Parts of the upper Midwest, USA, have been fighting floods for over a week now. Communities in North and South Dakota, Iowa, Nebraska and especially Minnesota have all suffered. Storms and torrential rainfall have left levels of several rivers, including the Mississippi and Minnesota, dangerously high and they are set to remain so for some time. The severe weather has continued and appears to moving east. Parts of Illinois, Ohio and New York have also seen flooding in the last few days.
Various politicians, including President Obama, have visited some of the affected areas. Numerous states of emergency declared and state and federal money pledged to help flood victims. Where necessary (and possible), temporary flood defences have been erected in order to help protect homes and businesses.
In the past, this simply meant piling up sandbags. And for some flood-hit areas – in the Midwest and elsewhere – there is still a heavy reliance on sandbags. For example 3 million sandbags were used by the city of Fargo during the 2009 floods. Often US local authorities will distribute sand and empty sandbags to local residents during flood threats. During the current floods in Minnesota, the city of Newport, near to the currently swollen Mississippi River, has set up sand station so that residents can make sandbags to protect their homes.
The sandbag of course has some advantages. It’s fairly cheap and simple to use. Sandbags are useful for protecting small, uneven or hard to reach places. But they can be prone to leaking, and may even collect contaminent from flood water. In particular, erecting sandbag flood defences can be slow, back-breaking work.
These days there are alternatives to labor intensive sandbags, or ways to fill sandbags faster and more efficiently. In fact there is a wide choice of modern, innovative flood defence products available, offering flood-threatened communities an alternative.
MegaSecur Water-Gate Dams
Take, for example, Water-Gate dams by MegaSecur, a solution for flooding, pollution, work in submerged areas, and fire water reservoirs.
First developed in 1998, Water-Gate dams are considered among the fastest and most reliable, flexible, economical, and environmentally friendly emergency response equipment on the market. They are also reusable and versatile.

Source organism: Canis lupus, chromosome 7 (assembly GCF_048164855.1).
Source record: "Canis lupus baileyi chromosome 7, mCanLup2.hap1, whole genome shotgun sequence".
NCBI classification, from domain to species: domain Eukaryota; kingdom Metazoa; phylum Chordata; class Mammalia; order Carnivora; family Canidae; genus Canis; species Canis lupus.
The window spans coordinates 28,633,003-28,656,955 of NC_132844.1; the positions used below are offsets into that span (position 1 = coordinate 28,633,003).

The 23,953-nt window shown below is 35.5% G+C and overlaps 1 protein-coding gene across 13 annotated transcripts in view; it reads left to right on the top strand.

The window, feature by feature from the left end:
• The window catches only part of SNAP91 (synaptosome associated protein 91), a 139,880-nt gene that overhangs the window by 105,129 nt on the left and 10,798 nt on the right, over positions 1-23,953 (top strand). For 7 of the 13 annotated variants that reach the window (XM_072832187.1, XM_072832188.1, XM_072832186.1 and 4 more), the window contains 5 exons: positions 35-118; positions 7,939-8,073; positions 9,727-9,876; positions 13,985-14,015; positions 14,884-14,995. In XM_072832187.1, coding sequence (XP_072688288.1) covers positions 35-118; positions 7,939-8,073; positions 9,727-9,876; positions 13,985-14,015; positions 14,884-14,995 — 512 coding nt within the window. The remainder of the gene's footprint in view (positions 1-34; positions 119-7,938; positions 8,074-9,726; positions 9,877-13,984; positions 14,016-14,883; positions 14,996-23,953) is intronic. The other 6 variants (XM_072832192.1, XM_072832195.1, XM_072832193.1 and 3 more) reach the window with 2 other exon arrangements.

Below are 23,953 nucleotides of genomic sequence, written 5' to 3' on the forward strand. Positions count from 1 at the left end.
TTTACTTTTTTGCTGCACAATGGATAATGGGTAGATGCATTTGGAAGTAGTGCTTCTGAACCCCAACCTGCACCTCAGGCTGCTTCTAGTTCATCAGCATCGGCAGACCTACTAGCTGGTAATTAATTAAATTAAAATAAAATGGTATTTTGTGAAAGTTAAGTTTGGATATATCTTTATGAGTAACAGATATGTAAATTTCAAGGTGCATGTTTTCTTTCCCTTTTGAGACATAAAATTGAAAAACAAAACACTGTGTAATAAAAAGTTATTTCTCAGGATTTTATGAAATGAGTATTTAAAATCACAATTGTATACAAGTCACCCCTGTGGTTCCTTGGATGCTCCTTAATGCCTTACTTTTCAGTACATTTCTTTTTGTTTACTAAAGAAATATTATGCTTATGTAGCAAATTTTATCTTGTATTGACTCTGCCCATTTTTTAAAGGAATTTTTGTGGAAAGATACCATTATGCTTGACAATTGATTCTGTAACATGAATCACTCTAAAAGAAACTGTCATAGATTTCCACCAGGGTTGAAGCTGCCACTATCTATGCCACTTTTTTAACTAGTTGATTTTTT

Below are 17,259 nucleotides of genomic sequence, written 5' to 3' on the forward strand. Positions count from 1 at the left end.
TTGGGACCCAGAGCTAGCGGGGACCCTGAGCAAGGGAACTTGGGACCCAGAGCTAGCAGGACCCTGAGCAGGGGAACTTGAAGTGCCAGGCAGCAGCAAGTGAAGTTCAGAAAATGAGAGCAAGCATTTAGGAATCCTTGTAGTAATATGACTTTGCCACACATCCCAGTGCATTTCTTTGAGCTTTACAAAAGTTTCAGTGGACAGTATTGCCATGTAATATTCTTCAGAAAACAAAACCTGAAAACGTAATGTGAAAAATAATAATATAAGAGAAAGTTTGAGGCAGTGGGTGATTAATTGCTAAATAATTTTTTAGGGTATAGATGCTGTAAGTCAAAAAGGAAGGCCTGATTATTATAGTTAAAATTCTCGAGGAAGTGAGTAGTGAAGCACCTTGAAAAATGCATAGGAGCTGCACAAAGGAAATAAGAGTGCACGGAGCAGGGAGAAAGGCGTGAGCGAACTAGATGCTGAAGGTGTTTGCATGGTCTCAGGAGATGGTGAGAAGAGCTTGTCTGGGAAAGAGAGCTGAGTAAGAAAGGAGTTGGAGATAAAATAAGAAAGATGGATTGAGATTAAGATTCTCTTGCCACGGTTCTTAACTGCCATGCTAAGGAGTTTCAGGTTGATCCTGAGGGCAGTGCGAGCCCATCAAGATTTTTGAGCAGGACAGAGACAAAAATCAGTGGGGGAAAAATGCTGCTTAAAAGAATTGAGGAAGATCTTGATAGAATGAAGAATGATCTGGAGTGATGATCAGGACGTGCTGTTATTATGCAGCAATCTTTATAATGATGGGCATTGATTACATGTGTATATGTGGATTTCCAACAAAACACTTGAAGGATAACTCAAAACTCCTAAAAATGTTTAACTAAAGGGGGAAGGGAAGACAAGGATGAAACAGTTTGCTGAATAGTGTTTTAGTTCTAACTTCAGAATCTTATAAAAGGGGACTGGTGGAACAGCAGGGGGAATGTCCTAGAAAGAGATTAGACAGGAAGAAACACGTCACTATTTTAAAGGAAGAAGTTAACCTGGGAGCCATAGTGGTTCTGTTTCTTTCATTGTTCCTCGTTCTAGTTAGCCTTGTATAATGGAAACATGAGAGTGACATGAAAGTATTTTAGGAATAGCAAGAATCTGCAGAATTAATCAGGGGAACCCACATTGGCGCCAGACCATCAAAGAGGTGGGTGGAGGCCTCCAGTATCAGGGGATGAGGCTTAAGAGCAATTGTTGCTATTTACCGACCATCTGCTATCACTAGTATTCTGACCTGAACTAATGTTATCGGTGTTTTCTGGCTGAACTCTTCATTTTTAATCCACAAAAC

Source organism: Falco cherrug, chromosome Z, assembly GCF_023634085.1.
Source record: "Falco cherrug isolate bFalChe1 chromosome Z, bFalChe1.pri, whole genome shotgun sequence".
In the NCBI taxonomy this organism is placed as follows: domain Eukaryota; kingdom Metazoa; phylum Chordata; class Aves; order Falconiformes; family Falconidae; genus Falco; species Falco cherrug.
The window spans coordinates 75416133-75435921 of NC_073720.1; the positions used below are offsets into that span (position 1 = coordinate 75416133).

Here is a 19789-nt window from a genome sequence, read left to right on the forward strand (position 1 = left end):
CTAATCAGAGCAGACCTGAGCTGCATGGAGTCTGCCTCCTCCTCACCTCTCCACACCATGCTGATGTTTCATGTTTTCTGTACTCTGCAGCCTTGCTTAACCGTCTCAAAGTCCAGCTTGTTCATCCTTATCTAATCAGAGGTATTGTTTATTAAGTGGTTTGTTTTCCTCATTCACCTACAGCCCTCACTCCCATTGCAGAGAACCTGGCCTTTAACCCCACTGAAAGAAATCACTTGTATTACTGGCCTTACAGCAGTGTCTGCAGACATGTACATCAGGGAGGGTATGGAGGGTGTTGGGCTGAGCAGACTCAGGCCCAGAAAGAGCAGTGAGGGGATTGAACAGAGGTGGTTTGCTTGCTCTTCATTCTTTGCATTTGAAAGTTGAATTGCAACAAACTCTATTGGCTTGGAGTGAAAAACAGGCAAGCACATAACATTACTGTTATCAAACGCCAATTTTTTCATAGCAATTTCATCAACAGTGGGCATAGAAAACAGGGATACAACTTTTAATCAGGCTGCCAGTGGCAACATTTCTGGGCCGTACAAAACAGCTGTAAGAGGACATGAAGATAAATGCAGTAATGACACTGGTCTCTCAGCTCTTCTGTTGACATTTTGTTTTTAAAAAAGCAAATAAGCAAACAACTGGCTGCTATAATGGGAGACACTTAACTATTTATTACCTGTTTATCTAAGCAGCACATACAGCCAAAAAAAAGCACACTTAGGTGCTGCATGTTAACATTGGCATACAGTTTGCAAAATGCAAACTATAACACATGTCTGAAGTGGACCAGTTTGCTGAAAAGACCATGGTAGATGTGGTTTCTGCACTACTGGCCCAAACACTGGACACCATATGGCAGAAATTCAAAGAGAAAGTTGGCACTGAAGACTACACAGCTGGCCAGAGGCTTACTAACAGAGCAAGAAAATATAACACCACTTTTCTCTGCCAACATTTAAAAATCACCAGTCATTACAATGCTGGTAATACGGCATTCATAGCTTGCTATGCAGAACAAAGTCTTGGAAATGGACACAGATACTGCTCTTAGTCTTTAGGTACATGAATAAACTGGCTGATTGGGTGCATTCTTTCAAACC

The Water‑Gate® flood dam comes as a PVC roll. The design uses the weight of the incoming floodwater to deploy and stabilize itself. Water enters and accumulates at the bottom of the barrier as the water level rises, causing the barrier to unfold and swell. The lightweight design allows for timely intervention in remote or hard‑to‑access environments.
Barrier Force Protective Barriers
Barrier Force is a Cellular Containment System that provides flood protection and erosion control and an ingenious alternative to sandbags.
Unlike traditional sandbags, Barrier Force systems are a series of pentagon-shaped bags sloped on one side, vertical on the other, open at the top, and connected side by side like an accordion. Because each cell’s weight is more than twice the pressure of the water pressing against it, moving the chain is virtually impossible.
Barrier Force can be used for flood management, dune restoration and infrastructure protection. Find more about the Barrier Force protective barriers on the Barrier Force website, or via the Flood Protection section of our flood business directory here.
TrapBag Flood Barrier Systems
TrapBag® flood barrier systems are a continuous cellular containment barrier used wherever prevention and protection from natural disasters and man-made disasters are required. TrapBag barriers offer solutions for flood protection, erosion control, mudslide protection and prevention, environmental pollution control, and many others.
The Company says the TrapBag containment systems are used by governments, businesses, the U.S. Army Corps of Engineers and others. Find more about the TrapBag Flood Barrier Systems on the Trap Bag website, or via the Flood Protection section of our flood business directory here.